Delta-8-tetrahydrocannabinol, or Δ8 THC, is a psychoactive cannabinoid found within 1% of the cannabis plant. The National Cancer Institute recognizes Delta-8 as “an analogue of tetrahydrocannabinol (THC) with antiemetic, anxiolytic, appetite-stimulating, analgesic, and neuroprotective properties.”
So how do we extract such a precious and beneficial cannabinoid? In this article, we will explore the various ways Delta-8 is extracted from the hemp plant.
The Production Processes of Delta-8 THC
To create a solution of Delta-8, there are a few methods that are used in the hemp industry. The making of D8 can be done through:
Distillation or extraction from hemp
Conversion from distillate or isolate of other cannabinoids
1. Distillation or Extraction from Hemp
Extracting Delta-8 directly from raw hemp plant material can be costly and wasteful since the rare cannabinoid is only present in trace amounts. As a result, the following are not common methods used within the cannabis industry. However, there are a few manufacturers who do undergo the task, creating a costly product.
Distillation of Delta-8 From Hemp
Here are the steps of a fractional distillation process that produces Delta-8 directly from cannabis flower extract:
The thin film distillation varies temperature and pressure to isolate Delta-8. The crude extract is boiled, producing vapor with higher purity than the starting liquid.
The vapor enters the fractional distillation column, like a spinning band. In spinning band distillation, the stages of separation are increased as the rotating band forces the vapor and liquid together.
Terpenes and cannabinoids have their boiling points, but fractional distillation enables the separation of these compounds. The spinning band pumps the higher boiling components back into the boiling flask, allowing the lightest compounds to pass through.
This distillate typically contains over 80% Delta-8. A further refinement process produces higher concentrations of over 99% Delta-8.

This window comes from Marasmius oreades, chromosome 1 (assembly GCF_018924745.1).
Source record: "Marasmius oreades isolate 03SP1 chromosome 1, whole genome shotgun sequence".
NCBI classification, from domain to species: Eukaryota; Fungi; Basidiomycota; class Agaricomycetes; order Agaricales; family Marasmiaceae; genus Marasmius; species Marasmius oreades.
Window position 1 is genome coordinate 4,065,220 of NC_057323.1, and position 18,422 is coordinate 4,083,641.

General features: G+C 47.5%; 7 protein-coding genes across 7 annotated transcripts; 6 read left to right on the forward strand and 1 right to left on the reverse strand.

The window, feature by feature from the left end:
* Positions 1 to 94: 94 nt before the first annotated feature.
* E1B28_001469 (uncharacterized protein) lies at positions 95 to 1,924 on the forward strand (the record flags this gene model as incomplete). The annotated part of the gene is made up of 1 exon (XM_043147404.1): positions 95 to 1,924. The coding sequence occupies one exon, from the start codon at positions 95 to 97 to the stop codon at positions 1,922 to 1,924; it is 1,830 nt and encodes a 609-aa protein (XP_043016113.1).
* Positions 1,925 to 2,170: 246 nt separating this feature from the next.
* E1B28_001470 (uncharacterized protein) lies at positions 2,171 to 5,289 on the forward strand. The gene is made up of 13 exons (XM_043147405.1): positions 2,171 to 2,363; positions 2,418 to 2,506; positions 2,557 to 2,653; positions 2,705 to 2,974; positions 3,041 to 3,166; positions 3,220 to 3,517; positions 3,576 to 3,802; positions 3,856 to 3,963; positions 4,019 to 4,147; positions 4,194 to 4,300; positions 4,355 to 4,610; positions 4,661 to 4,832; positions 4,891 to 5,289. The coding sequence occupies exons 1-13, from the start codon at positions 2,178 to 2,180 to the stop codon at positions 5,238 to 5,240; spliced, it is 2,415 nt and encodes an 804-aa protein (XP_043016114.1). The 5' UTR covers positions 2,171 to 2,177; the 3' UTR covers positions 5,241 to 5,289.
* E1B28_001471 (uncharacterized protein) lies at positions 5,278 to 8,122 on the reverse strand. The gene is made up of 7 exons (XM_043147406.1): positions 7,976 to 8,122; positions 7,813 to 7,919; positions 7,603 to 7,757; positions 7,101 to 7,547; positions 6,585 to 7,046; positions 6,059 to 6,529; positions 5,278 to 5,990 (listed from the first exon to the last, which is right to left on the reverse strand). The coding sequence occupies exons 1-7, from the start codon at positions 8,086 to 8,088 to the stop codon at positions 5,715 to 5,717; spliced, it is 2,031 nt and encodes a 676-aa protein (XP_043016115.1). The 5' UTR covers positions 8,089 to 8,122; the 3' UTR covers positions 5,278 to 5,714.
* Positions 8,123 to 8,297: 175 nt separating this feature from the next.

Extraction of Delta-8 From Hemp
Here are the steps of extracting Delta-8 from hemp through a standard CO2 extraction process:
Pressurized carbon dioxide lifts Delta-8 from plant material.
Technicians use nanotechnological means to isolate the small amount of Delta-8, creating an extract.
These methods are difficult, tedious, and expensive. Let’s take a look at the more common methods of making Delta-8.
2. Conversion from Distillate or Isolate of Other Cannabinoids
Cannabinoids are related to each other, thus have a similar genetic makeup. This makes it possible to convert one cannabinoid to another through simple chemical reactions.
Conversions of cannabinoids have become standard industry practice. Conversion processes are often used not only to create Delta-8 isolates but also Delta-9, cannabichromene (CBC), cannabinol (CBN), among others.
Within cannabis, cannabinoids change into each other with the help of three factors:
The Cannabinoid Family Tree
Cannabigerolic acid (CBGA) is known as the “mother of all cannabinoids.” This matriarch produces all cannabinoids coming from cannabis. CBGA becomes synthesized into other cannabinoids as the plant matures.
Due to this natural family tree, CBGA can be manipulated into other cannabinoids under nature-imitating lab conditions.CBGA is the precursor of both CBD and THC. This means that early yields of hemp harvesting will be higher in CBGA and CBG.
As heat and time increase, THCA levels increase in the last few weeks before what is considered full maturation. For this reason, growers must make sure THC levels do not exceed 0.3% on a particularly hot day, exceeding the legal limit for hemp.
CBG turns into CBC which turns into CBL and CBT. CBD turns into CBE and CBF. The acidic forms of cannabinoids such as THCA and CBDA transform into other cannabinoids. THCA becomes THC and CBDA becomes CBD. From THCA, Delta-9 THC is created through decarboxylation.
Heat, ultraviolet rays, or other agents change THCA to THC. A tangible example of this is when marijuana high in THCA is smoked, this decarboxylation process occurs, converting THCA to THC. Then you get high from THC.
THC degrades with time, temperature, and UV-light, oxidizing to become CBN. It also degrades into Delta-8, known as an aged form of THC. There is a small shift in the position of the carbon chain as it ages: D9 has a double bond on the 9th carbon chain, while D8 has a double bond on the 8th.